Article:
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Post Info TOPIC: September 2011


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Jupiter now rises about one hour after Saturn sets at 10 p.m. The king of the planets currently sparkles at a dazzling bright --2.6 magnitude and can be see about 10 degrees above the eastern horizon by 11 p.m.
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This month you can witness a supernova with just binoculars or a small telescope. The supernova is called SN 2011fe and has been discovered by astronomers on August 24 within hours of its explosion. It is located within the Messier 101 galaxy (also known as M101) 23 million light-years away in the constellation of Ursa Major. The supernova will be getting brighter over the next few days until its peak on September 9th.
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First Quarter Moon (declination: -22.89°) at 17:39.3 UT, 4th September.

This is the 3rd most southerly first quarter moon of the next 10 years, the most southerly of the year, and the 2nd most southerly of the decade.
The former more southern first quarter moon was at 15.9.2010.



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Mercury is at Dichotomy (Half phase) at 11:05 UT, 4th September, 2011



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The Moon is near Antares at 15:00 UT, 4th September, 2011



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Mercury is at its Greatest Western elongation (18 Degrees) on the 3rd September, 2011.

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A waxing crescent moon passes very close to Delta Scorpii on the 3rd September, 2011.
In the Americas (eastern and southern United States, and the northern parts of South America) the moon will occult the magnitude 2.3 star.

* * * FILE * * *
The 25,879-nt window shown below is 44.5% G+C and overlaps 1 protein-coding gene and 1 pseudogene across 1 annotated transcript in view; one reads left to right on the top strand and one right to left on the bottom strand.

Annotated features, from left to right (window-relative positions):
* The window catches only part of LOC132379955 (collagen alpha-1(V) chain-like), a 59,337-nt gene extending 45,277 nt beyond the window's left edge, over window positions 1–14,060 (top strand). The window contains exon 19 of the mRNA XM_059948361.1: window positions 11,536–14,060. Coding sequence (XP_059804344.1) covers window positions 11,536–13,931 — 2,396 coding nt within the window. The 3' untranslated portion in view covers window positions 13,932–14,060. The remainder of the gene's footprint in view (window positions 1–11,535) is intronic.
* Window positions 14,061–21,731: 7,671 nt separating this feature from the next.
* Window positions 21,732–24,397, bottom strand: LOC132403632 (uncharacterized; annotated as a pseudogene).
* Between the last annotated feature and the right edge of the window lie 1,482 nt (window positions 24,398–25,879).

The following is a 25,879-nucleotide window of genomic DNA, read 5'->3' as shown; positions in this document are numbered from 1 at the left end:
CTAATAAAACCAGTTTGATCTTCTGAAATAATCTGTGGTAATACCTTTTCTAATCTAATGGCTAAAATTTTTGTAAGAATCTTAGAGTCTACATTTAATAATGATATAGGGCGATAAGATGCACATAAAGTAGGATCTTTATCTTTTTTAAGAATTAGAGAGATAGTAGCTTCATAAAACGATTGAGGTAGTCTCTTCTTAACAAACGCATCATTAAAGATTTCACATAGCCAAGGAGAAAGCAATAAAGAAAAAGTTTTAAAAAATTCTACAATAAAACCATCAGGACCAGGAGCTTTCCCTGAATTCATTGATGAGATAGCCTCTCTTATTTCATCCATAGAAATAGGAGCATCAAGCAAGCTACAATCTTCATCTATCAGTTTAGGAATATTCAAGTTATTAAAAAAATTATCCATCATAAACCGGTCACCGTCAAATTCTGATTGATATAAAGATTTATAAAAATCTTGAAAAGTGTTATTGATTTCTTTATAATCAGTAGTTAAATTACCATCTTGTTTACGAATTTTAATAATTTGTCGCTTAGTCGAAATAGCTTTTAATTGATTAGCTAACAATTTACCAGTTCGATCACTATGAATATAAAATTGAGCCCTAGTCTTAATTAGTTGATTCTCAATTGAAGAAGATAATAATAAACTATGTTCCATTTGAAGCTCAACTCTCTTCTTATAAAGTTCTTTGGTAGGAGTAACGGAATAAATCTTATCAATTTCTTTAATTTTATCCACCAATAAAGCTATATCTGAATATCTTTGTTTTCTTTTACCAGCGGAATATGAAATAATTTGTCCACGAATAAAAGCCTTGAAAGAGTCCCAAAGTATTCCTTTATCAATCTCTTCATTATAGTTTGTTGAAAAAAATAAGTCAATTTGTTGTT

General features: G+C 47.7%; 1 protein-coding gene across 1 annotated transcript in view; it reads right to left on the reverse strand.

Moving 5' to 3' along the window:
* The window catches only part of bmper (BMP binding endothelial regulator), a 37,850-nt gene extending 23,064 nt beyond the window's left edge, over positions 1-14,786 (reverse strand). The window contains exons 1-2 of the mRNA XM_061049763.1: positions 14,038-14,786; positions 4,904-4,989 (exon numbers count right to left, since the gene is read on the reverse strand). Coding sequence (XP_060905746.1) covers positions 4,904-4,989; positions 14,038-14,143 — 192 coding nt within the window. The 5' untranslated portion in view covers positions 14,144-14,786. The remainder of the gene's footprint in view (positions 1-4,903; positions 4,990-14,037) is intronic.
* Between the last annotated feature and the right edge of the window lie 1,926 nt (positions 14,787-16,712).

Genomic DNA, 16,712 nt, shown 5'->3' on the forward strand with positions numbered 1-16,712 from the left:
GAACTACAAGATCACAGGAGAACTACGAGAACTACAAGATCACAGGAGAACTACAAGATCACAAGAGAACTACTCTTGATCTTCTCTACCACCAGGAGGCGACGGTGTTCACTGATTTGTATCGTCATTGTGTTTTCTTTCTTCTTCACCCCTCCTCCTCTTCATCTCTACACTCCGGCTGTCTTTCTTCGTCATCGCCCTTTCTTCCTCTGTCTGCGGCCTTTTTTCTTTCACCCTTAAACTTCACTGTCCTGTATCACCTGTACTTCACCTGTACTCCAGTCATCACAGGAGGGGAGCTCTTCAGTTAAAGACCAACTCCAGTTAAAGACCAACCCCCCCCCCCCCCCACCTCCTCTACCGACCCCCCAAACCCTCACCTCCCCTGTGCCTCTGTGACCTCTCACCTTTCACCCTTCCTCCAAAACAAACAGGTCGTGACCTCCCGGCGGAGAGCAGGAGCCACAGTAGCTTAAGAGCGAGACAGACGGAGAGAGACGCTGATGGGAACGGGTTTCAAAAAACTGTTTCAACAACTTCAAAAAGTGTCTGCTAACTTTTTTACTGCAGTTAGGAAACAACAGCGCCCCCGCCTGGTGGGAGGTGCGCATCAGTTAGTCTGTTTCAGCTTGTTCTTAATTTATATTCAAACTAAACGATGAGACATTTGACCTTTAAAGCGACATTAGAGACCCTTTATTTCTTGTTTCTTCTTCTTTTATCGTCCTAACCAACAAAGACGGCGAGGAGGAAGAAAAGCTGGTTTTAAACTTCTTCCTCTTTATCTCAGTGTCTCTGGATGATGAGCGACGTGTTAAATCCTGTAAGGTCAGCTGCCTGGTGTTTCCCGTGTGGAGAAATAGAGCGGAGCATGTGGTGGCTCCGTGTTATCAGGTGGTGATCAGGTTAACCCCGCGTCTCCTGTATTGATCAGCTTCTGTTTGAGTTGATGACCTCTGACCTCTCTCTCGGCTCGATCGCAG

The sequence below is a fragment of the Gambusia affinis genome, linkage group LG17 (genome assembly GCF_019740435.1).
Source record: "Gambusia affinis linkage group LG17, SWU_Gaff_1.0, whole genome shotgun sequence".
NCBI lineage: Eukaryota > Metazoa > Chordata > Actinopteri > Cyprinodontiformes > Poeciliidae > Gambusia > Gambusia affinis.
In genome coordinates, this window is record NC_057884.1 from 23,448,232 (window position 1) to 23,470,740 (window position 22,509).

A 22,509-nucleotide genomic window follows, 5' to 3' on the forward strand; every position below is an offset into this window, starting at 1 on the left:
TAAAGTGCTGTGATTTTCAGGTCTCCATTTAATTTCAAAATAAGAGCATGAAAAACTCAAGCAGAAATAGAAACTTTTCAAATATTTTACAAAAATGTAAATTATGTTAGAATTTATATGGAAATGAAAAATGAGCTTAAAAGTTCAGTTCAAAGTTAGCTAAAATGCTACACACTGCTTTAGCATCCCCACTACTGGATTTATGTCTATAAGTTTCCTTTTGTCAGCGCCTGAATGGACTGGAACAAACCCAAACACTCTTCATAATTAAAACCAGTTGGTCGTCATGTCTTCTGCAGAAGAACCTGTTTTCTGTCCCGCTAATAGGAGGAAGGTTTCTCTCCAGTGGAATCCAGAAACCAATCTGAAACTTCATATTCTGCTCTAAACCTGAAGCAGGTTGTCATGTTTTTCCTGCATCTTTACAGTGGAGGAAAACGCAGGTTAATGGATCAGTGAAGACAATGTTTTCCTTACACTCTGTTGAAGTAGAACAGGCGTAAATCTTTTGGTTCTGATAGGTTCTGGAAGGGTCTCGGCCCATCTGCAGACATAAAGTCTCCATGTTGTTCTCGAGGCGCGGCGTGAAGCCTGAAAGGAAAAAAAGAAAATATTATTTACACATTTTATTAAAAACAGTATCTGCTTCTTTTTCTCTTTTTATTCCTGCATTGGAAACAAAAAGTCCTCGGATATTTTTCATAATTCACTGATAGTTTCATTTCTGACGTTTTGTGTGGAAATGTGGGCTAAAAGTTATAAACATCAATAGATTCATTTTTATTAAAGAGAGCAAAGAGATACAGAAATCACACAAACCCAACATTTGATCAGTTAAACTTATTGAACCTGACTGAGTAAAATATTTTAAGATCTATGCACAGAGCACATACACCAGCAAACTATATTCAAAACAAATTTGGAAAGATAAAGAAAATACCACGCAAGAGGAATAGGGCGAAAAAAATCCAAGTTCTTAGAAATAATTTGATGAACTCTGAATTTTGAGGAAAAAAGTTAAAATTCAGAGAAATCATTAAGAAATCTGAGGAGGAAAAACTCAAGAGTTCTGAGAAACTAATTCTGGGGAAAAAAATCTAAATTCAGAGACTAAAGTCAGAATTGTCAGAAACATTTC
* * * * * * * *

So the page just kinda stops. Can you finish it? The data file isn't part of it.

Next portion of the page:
On Saturday, the moon will occult (cover) Delta Scorpii in the front part of Scorpius the Scorpion. The pinchers and head of Scorpius are represented by three bright stars. The middle star is the brightest and is known as Delta Scorpius (or Scorpii). Its other name is Dschubba, which means forehead in Arabic.
Delta Scorpius will be covered by the moon from our point of view until nearly 10 p.m., when it will be low on the horizon and nearly set.

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This September you can see three bright planets in the morning sky just before sunrise, about 6:35 a.m. at the beginning of September.
About 45 minutes before sunrise, Mercury is visible 7 degrees (fourteen apparent moon diameters) above the east point on the horizon but you will need a clear horizon to see it. Mercury will look like a bright white star.

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Highlights of the September sky

  HD (largest) 1280 x 720 Large 640 x 360 Small 320 x 180
Windows Media 40.58 MB 16.58 MB 11.68 MB


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Eyes on the Sky - September 2011



A monthly astronomy program discussing what most everyone can see in the night sky for September 2011 (N. Hemisphere). Focus is largely on how to find Mercury, Mars, Jupiter and Saturn along with several Moon/planet conjunctions in the night sky during September 2011.

 

What's Up for September- astronomy



Step away from the city lights and gaze up at our Milky Way galaxy. You may even see one of the galaxy's spiral arms with your own eyes!

Ed ~ from 2008



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